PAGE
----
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Are Smart People more Prone to Paranoia than the Rest of Us?

6-27-19


person 
      aloneSome online conversations that I've had recently have reminded me of a biography that I read several years ago. Bobby Fischer, the famous world chess champion of the early 1970's, degenerated into paranoia and other antisocial behavior that was so severe that by the end of his life, he was reduced to living as a recluse in Reykjavik Iceland. His biographer said that after becoming the champion of chess, Fischer was so paranoid about anyone using his talent to make money that he absolutely would not make any deal with anyone that involved playing chess in public, no matter how financially beneficial it might have been for him.

Since reading that biography years ago, I've wondered if Fischer isn't an illustration of a more general problem among the highly intelligent. I've known several very intelligent people, a large percentage of whom have seemed to be unhappy, and yes, paranoid. While looking into this question, I stumbled across something written by Grady M. Towers, to which I will provide a link at the bottom of this article. The publication date of Towers' article appears to be April 22, 1987, but I suspect, for a number of reasons, that it may be a rework of something he may have written in the early 1960's. Regardless, Towers' insights are the topic for today.

Towers bases much of his article on two primary sources: 1) Terman, L.M. & Oden, M., The Gifted Child Grows Up, 1947 and 1959 and 2) Hollingworth, L.S., Children above 180 IQ, 1942. Terman published the results of a study that followed a group of children with IQ's above 140 who were selected from a general population of 250,000 in 1922. The study followed these gifted children as they grew into their mid 40's. It apparently ran until at least 1959, when Terman's second publication cited in Towers' article was released. Hollingworth's 1942 book also follows a group of highly-gifted children as they grow well into adulthood.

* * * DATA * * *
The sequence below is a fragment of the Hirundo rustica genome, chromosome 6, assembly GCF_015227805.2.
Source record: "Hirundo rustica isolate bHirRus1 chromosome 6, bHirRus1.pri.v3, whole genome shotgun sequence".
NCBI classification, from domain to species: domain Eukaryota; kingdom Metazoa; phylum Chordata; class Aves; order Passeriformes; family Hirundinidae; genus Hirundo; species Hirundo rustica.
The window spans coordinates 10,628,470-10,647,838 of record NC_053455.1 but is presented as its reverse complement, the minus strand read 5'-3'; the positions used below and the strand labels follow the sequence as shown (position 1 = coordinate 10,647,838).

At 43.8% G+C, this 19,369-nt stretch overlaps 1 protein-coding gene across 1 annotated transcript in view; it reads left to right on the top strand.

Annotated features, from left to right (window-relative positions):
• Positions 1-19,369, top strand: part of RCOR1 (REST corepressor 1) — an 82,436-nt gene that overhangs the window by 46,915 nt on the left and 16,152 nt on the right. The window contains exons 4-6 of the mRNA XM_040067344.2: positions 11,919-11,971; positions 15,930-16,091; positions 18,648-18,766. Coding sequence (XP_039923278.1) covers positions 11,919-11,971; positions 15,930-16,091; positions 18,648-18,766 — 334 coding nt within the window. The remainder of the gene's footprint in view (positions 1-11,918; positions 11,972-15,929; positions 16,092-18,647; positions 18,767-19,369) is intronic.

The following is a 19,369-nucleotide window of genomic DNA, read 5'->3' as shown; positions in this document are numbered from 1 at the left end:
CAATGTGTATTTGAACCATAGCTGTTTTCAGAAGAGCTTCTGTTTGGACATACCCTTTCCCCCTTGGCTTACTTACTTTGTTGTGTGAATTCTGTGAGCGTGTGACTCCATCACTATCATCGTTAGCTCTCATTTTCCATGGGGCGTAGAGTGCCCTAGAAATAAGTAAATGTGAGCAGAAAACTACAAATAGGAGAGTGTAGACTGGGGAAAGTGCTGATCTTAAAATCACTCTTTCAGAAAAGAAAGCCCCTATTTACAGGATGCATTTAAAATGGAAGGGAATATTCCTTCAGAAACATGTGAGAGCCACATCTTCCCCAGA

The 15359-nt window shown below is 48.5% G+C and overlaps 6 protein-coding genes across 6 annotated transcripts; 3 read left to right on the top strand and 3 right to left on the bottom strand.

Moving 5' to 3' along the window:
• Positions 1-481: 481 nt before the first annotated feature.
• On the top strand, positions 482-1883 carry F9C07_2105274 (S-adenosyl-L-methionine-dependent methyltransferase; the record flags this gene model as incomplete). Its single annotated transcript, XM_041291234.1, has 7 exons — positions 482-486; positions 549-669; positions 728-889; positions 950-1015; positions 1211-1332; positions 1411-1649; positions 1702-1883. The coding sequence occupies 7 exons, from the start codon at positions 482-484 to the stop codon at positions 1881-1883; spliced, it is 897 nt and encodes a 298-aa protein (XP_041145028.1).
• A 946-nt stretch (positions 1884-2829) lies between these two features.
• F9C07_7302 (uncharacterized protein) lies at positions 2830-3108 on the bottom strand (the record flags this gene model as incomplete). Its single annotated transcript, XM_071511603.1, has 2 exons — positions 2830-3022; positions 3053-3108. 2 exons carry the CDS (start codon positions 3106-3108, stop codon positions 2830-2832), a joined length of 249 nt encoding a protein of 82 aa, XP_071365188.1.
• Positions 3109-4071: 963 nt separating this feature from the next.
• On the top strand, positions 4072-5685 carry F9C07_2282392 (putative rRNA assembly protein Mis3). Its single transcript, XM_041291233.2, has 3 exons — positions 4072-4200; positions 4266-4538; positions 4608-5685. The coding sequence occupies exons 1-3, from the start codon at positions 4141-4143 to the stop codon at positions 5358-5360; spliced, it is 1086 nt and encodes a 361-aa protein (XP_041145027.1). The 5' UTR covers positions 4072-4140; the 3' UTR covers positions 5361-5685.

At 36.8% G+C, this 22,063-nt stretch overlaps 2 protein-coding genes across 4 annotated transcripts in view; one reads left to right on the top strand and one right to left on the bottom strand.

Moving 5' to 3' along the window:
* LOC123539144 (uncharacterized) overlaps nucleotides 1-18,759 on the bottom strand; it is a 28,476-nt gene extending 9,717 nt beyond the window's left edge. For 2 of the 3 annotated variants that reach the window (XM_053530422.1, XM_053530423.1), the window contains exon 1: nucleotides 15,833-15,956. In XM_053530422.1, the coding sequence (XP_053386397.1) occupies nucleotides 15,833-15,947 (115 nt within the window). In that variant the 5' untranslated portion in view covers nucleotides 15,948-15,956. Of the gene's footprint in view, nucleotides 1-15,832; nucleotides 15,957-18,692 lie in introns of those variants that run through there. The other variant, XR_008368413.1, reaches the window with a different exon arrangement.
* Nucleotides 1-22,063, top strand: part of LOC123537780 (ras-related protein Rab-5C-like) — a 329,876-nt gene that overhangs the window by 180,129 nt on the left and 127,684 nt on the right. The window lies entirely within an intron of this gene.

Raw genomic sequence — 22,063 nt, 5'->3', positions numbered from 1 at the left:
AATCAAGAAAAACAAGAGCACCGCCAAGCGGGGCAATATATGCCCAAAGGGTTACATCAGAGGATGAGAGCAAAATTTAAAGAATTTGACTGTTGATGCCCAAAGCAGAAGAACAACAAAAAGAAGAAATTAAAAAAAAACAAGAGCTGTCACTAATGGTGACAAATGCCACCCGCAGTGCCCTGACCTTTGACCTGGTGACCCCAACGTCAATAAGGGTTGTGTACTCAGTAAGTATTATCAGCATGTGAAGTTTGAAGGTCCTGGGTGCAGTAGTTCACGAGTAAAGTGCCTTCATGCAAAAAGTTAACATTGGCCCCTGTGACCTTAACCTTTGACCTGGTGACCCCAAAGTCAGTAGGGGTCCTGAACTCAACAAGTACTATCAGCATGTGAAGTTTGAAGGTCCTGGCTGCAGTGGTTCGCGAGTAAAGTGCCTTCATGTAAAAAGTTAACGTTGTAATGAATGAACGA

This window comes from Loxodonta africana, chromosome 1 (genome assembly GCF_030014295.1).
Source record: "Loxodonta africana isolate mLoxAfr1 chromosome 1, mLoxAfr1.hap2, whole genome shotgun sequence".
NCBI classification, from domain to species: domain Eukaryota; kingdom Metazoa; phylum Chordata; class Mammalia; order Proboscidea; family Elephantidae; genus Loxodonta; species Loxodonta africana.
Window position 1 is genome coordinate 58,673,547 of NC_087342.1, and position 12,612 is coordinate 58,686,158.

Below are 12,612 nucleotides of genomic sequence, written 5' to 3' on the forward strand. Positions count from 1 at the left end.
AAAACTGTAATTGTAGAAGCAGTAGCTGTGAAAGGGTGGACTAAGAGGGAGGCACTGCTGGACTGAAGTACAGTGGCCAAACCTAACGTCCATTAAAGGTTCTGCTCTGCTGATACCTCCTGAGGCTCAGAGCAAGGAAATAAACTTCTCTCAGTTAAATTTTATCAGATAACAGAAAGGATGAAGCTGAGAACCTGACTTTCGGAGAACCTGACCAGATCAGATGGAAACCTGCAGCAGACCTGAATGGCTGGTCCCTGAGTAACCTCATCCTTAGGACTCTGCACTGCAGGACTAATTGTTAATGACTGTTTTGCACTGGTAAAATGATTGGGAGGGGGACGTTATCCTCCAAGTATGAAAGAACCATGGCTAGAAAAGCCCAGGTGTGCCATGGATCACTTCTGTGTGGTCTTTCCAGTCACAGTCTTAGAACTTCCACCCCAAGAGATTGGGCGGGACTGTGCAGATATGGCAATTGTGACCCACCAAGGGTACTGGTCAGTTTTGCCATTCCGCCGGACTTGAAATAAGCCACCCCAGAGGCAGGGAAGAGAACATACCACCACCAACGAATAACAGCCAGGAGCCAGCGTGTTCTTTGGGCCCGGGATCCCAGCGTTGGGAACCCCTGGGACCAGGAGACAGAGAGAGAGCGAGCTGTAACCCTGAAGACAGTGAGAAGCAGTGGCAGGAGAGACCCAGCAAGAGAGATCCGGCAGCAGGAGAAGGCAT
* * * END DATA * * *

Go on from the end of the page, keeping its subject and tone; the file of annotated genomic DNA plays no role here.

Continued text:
Before I get into what Towers said about the findings of his primary sources, I would like to pause to mention our western society's current biases surrounding both individuals who are highly gifted and those who are mentally deficient. It seems with all the problems associated with political correctness that we have had for decades, we have been left unable to discuss intelligence in anything resembling an objective manner. While I am definitely not an expert in this area, to my knowledge, no such discussions have been widely publicized since about 1970. It seems that some groups in our society cannot tolerate being compared to other groups, regardless of the value of the insights gained. Therefore, most of the rest of us are afraid to do just that. This is unfortunate, because in my mind it makes us incapable of dealing adequately with either people of high intelligence or people of low intelligence. Having pointed this out, I would like to make clear that I have no agenda with this article, except to discuss some issues surrounding the gifted. I believe that a better understanding of these issues would benefit us all. Also, since you are getting this information very watered-down, third-hand from me, I encourage you to locate and read Towers' primary sources for yourself.

The rest of my article will be a summary of the major points that Towers makes. Perhaps the two most significant conclusions from his primary sources that he chooses to point out are:


  1. More than 30 IQ points difference between people makes genuine communication impossible.

  2. Intelligence between 125 and 155 IQ is the "most favorable to the development of successful and well-rounded personality in the world as it now exists."